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People in both the Old and New Testaments often spend a great deal of time moving and taking journeys. Find examples of those who traveled during biblical times, and learn how they utilized roads, chariots, animals and ships, and how travel presented dangers and rewards.

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Travel in Biblical Times

by Elizabeth McNamer

Reading through the Bible, one often gets the impression that those who people it spend a great deal of time moving about

In the Old Testament, Abraham moves from Ur in the Chaldees to the land of Canaan (a journey of six hundred miles). Jacob takes a trip to Haran to find a wife. His sons wend their way into Egypt not once but several times. The Israelites eventually leave Egypt and start a forty-year journey through the Sinai desert. Joshua gives details of their reconnoitering the land, then crossing the Jordan and marching through the country. Judges recounts Samson’s journey to court a woman in Timnah. Absalom moves from Jerusalem to Geshur. A queen comes all the way up from Ethiopia in Africa to visit Solomon. There is constant mention of visiting foreign dignitaries, going on business trips, or making pilgrimages for religious purposes.

In the New Testament, Mary travels from Nazareth to the hill country of Judea. Joseph and Mary take the baby Jesus through the hot desert into Egypt and then back again. Luke records that the parents of Jesus went every year to Jerusalem for Passover. Jesus journeys east to the Decapolis and north to Tyre and Sidon before he sets out for Jerusalem. And his last commission to his disciples is to “Go teach all nations,” a message the disciples took to heart as we know from the book of Acts. Paul trudged thousands of miles and sailed even more.

Whatever these people were and however varied their lives and fortunes through the centuries, we can say for sure that they were not inclined to stay put.

A certain amount of travel was essential. Merchants had to carry their goods across deserts and mountains to exchange with far-off neighbors. The pious wanted to make pilgrimages to holy places. Ambassadors needed to carry messages. Soldiers were required to march to war. And so roads had to be built.

Early Highways

A network connecting one place with another seems to have followed soon upon civilization itself. At first, these “roads” would have been mere tracks lined with gravel or sand, measuring perhaps six feet across. We know that the Egyptians lined their roads with trees so that wayfarers would not lose their way, but we do not hear of this happening in other places. A traveler would sometimes put a pile of stones along the road as a marker to find his way home again.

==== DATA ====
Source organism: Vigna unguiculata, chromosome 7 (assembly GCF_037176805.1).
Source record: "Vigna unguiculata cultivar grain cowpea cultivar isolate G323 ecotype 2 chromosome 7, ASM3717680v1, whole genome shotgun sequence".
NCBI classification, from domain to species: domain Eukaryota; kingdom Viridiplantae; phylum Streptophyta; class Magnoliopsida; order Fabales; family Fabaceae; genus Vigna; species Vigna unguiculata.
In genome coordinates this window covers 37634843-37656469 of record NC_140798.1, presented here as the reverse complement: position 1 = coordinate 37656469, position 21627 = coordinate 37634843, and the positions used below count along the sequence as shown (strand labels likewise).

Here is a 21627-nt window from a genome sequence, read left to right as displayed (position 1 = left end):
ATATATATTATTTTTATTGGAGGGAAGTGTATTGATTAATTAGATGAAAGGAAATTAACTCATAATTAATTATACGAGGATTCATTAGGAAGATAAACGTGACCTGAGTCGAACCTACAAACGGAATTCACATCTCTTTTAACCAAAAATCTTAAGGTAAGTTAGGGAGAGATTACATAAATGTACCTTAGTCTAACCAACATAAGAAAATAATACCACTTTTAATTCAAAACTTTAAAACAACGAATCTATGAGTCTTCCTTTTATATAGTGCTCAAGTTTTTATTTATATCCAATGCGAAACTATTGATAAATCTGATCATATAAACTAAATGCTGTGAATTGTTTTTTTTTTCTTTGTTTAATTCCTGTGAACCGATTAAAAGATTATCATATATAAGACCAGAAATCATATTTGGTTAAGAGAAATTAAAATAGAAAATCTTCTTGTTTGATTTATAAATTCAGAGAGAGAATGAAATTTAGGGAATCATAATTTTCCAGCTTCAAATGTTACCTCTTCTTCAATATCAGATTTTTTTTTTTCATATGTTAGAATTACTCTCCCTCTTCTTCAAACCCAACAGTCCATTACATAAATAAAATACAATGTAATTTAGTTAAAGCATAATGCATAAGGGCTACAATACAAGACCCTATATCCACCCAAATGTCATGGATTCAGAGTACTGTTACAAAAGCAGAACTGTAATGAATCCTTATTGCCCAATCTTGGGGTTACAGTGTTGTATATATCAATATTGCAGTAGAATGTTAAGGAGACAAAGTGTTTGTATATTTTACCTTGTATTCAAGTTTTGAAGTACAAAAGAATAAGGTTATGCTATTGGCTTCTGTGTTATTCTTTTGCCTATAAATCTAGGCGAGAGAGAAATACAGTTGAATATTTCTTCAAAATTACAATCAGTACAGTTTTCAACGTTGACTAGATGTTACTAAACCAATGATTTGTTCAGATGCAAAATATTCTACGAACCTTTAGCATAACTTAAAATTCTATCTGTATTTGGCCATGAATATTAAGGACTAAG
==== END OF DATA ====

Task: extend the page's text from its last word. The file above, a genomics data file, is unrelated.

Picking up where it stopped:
Later, stations were positioned at regular distances along the way. Shulgi, the King of Ur in the late 20th century B.C.E., claimed: “I built along the highways big houses, planted gardens alongside to them, established resting places, settled there friendly folks so that who came from below or who came from above might refresh themselves in its cool shade.”

Shulgi’s “houses” however, would have been nothing more than four plain walls encompassing a field, which would have been placed twenty miles apart (a day’s journey). The main purpose was to protect from wild animals at night.

Interestingly, the Hebrew word “beth” means “house.” Did some of these “houses” eventually develop into villages or towns (Bethlehem, Bethel, Bethany) along these routes?

The Greek historian Herodotus says that the famous royal road of the Persians had inns and waystations for the royalty and well-to-do stationed at intervals of ten to fifteen miles, depending on the terrain.

Roman Roads

By the time of Jesus, roads had greatly improved. The Romans were builders and roads were their passion. Using large stones for paving came in with Emperor Augustus. Roman commerce and the military depended on this infrastructure, and paved roads leading out from the forum in Rome connected every major city.


Julius Caesar, at the beginning of his career, was appointed Curator of Roads, a very responsible position. Curators were accountable for keeping the roads in good repair, seeing to the building of bridges and the establishment of staging posts. Local communities could be called upon to carry out the repairs. And while public money was available, many curators paid out of their own pockets to ingratiate themselves to the people. Milestones were inscribed with the services the curator had done. So the traveler was grateful to (or mad at) the curator.

The remains of many of these roads can still be seen today: The Via Appia led out of Rome itself; the great road between Aleppo and Antioch was nearly twenty feet wide with cut blocks of hard limestone; the Via Egnatia near Philippi where Paul and his companions often traveled; the road, partly cut through solid rock, between Damascus and Beirut.

Modern archaeologists can find the road by finding the milestones. But what conveyances traveled along these roads?


Chariots were in use from about 1200 B.C.E. They are mentioned one hundred and sixty times in the Old Testament.

Chariots were mainly used for war and we have several pictures of Assyrian chariots, which they engraved on their wall in Nineveh. Chariots were drawn by horses. These vehicles had one great disadvantage: They could get stuck in the mud. The Exodus story tells us that the horses and chariots of Pharaoh’s army got stuck in the mud as the Red Sea flowed back over them.